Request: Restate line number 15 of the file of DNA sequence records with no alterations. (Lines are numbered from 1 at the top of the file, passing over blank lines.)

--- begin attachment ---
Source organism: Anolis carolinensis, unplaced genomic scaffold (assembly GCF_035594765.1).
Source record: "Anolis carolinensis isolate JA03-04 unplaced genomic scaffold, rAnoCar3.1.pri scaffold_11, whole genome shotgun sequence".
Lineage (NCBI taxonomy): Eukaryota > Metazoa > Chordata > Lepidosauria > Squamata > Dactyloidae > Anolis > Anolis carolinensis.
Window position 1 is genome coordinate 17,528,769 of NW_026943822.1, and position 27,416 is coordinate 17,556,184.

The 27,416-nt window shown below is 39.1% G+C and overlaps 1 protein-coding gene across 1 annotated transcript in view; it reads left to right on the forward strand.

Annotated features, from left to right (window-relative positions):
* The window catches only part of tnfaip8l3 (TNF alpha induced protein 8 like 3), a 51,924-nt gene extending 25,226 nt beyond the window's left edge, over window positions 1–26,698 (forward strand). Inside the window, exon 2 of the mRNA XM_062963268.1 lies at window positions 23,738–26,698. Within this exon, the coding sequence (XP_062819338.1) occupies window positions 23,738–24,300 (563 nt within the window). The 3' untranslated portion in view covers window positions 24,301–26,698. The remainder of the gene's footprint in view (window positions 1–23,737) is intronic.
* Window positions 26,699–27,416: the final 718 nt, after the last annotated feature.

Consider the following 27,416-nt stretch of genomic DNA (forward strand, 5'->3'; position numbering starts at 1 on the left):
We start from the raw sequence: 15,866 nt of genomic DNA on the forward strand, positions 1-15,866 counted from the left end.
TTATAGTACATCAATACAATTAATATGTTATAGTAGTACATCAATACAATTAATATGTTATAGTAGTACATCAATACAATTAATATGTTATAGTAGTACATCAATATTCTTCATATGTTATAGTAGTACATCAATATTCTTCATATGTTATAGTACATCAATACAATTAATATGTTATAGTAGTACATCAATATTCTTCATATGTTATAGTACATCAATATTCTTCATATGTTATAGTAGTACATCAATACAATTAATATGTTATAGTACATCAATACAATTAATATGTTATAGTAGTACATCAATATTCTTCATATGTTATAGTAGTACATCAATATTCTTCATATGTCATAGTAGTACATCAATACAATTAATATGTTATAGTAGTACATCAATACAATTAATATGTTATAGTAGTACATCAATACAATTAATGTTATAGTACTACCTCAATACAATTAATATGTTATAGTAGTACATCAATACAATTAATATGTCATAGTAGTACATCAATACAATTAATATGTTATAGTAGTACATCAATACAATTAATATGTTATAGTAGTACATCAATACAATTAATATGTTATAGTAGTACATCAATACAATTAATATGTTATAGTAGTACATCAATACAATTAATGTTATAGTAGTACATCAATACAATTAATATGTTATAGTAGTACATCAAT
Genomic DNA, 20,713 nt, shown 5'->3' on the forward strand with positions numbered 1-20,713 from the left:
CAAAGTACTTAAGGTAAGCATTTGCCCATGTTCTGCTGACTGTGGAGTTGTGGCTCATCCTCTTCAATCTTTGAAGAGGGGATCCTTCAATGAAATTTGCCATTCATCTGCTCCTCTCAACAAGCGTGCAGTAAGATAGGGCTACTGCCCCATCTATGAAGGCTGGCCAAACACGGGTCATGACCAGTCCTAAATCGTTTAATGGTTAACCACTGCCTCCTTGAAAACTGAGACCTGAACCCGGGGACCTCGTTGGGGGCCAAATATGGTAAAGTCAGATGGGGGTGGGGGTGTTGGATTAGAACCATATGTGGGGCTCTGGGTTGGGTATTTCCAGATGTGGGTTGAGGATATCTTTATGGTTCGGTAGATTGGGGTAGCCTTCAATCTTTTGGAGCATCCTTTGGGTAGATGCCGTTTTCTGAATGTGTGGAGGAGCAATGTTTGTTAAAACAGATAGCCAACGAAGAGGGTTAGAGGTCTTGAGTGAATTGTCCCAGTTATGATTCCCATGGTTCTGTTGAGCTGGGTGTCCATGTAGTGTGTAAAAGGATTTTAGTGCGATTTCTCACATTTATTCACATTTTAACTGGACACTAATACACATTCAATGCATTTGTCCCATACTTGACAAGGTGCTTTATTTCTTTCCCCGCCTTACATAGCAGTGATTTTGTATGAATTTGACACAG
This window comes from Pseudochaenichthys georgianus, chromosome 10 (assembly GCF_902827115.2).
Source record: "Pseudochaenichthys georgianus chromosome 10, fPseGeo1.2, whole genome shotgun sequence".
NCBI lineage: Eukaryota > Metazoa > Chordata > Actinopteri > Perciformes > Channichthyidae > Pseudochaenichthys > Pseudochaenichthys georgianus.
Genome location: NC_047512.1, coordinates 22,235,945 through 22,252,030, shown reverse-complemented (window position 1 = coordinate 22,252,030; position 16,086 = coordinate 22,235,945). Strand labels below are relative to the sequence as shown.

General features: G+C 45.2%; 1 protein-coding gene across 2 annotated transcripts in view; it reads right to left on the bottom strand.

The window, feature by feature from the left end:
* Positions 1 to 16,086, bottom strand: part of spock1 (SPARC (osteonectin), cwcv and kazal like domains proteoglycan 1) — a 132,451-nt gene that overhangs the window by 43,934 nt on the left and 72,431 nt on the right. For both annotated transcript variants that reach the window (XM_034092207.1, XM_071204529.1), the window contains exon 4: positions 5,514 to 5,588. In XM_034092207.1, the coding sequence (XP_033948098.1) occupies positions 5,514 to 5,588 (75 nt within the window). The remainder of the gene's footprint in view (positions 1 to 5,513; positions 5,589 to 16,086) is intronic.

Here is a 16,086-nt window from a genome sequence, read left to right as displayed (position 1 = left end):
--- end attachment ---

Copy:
Source record: "Pseudochaenichthys georgianus chromosome 10, fPseGeo1.2, whole genome shotgun sequence".